Artist Statement:

 My artwork recognizes geometric perfection as the matrix of humanity.  Since ancient times, perfect forms (circle, square, and triangle) have been thought to convey sacred and universal truths by reflecting the fractal interconnections of the natural world.  One finds these similarities embedded in decorative patterns around the globe.  Incorporating these designs into contemporary artwork promotes understanding through a shared perspective that can reinforce cross-cultural bonds.

Historically, Islamic artists appropriated key elements from the classical traditions of Ancient Greece, Rome, and Persia to create a new decorative style based upon geometry.  Through ongoing migrations, comparable interlaced motifs and meanings are also found in Celtic designs.   Likewise, I produce new geometric iterations based upon the traditional patterns embedded in Islamic tile work and woven Celtic knots.  Cut by hand, some imperfection does occur in my artwork.  Despite this discrete difference, a sense of unity prevails.   Tied to the belief humankind cannot achieve godlike perfection, my slow labor intensive process is meditative and prayer-like for both the maker and the viewer.

For both the encaustic paintings and Gelli monoprints, stencils are designed, traced, and hand cut into paper or Mylar.   To produce the encaustic paintings, molten encaustic pigment is applied to paper through the stencil and fused after the stencil is removed.  Many layers of wax may be added and/or scraped from the surface as the texture and image evolves.  For the Gelli prints, acrylic paint is applied through the stencils on top of a Gelli plate, which is made from gelatin/glycerin.  After the stencil is removed, the paint is transferred by burnishing it to paper.  Some of these pieces may be selectively hand painted and overprinted numerous times.  These artworks may be installed singly or 4” apart in variable combinations.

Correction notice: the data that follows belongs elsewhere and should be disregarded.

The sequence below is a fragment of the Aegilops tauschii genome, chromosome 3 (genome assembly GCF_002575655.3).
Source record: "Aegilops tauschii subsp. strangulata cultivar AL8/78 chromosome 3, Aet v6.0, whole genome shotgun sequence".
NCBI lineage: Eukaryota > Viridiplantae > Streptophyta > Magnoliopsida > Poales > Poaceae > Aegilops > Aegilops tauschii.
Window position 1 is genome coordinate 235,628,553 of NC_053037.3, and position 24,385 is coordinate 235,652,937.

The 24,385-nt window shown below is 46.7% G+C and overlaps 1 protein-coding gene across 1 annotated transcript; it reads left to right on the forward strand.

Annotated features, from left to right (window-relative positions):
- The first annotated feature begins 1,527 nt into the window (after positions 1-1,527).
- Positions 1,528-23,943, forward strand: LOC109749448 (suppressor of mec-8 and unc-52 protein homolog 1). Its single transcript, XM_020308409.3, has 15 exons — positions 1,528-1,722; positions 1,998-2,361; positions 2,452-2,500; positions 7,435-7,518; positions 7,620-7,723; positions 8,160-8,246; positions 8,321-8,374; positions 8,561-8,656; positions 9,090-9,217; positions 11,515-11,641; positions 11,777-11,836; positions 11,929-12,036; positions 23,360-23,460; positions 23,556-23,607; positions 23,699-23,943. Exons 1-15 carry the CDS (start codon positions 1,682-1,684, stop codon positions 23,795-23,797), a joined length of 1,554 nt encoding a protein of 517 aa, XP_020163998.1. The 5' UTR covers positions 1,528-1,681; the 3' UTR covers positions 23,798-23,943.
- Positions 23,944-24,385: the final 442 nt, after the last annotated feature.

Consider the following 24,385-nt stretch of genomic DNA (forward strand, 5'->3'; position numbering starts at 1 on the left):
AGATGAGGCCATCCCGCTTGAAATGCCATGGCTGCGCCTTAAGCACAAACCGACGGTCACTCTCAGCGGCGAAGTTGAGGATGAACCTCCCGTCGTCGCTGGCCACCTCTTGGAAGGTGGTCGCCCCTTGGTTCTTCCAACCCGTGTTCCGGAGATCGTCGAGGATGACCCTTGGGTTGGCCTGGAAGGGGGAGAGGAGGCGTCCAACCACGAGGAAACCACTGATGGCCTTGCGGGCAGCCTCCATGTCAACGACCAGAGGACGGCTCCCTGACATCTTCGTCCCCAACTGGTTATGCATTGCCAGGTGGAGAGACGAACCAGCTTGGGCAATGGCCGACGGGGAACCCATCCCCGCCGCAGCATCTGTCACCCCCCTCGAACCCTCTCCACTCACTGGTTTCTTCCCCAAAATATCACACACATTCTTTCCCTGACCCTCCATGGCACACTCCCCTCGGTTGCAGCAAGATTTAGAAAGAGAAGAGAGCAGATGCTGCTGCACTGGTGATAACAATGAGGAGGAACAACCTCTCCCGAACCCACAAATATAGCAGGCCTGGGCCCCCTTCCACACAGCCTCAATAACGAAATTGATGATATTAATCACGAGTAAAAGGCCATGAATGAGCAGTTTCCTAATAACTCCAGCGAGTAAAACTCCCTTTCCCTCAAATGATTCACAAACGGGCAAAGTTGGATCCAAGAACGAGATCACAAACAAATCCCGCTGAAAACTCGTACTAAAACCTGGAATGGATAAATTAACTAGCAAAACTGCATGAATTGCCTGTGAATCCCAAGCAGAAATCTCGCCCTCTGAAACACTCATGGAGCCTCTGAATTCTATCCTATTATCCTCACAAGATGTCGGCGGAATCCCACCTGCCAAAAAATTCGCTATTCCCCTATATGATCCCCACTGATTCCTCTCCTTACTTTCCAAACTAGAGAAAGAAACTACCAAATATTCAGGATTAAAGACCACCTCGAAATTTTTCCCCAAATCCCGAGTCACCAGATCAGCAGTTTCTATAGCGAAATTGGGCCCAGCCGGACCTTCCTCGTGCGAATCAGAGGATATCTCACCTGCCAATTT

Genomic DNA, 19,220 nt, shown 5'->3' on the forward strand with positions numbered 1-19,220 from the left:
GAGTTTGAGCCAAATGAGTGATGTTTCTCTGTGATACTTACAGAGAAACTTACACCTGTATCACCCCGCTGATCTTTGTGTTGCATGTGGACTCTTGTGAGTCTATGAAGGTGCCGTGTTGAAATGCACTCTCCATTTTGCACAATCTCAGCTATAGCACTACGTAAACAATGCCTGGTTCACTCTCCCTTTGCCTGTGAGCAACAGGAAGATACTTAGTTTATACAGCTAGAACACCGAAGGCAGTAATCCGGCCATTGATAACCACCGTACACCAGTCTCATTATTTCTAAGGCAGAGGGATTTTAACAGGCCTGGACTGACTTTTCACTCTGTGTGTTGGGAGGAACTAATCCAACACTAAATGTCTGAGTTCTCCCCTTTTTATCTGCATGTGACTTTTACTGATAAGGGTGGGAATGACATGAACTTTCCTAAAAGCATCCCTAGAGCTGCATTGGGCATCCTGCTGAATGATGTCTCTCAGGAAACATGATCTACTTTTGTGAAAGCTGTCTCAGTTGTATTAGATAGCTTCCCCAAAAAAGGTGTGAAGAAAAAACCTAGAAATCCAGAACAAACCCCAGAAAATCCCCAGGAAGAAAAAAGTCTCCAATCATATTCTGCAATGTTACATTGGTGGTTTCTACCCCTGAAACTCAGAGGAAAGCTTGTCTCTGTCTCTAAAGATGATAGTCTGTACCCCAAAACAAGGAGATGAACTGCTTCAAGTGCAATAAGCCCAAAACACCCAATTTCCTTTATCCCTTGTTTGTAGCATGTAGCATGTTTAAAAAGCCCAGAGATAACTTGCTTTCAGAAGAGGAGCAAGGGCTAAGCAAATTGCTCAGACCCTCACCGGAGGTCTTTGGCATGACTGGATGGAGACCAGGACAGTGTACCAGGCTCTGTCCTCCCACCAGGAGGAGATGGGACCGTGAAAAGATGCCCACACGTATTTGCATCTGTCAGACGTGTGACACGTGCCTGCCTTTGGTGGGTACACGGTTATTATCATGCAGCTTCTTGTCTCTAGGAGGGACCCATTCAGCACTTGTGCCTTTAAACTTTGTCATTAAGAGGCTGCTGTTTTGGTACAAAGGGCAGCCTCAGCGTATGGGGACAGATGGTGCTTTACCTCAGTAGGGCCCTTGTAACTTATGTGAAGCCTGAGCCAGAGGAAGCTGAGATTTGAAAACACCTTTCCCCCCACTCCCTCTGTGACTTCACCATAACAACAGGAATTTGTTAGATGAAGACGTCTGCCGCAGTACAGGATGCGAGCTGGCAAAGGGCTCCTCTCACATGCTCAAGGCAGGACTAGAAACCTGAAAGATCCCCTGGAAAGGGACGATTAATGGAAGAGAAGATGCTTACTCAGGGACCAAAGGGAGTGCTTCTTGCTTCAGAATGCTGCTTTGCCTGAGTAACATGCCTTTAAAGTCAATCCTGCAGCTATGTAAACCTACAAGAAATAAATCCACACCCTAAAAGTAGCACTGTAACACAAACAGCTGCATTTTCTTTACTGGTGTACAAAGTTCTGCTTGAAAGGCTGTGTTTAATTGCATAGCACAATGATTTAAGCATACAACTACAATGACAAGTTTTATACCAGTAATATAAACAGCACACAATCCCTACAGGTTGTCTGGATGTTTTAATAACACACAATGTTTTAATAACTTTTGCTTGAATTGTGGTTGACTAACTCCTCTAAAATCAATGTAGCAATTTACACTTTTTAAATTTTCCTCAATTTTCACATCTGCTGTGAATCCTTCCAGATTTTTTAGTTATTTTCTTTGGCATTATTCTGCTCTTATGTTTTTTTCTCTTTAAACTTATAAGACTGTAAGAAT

Given our troubled times, my art speaks to a shared artistic legacy between the West and the Middle East with hope and optimism. Viewer response worldwide has confirmed the prevalent yet profound spiritual and emotional qualities of color, light, and pattern central to my art.  Through the universal language of sacred geometry, my art celebrates slow work made by hand, while it counters visual skimming and encourages quiet reflection.  As such, it is a perfect conduit for conversations that embrace cultural awareness through mindfulness and mutual respect.

In 2017, Reni Gower received SECAC’s Award for Outstanding Artistic Achievement.  In 2014, she received the College Art Association’s Distinguished Teacher of Art Award, as well as distinguished teaching awards from Virginia Commonwealth University and VCUarts.  Her art work is represented in many prestigious collections and has been exhibited at international and national venues for over 40 years.  In addition to her painting practice, she curates award winning traveling exhibitions that include FABRICation, Geometric Aljamía: a Cultural Transliteration, and Pulped Under Pressure: The Art of Handmade Paper. After 37 years, Professor Gower retired from Virginia Commonwealth University in December 2018. She holds a MFA from Syracuse University, a MA from University of Minnesota-Duluth, and a BS with honors from the University of Wisconsin-Madison.

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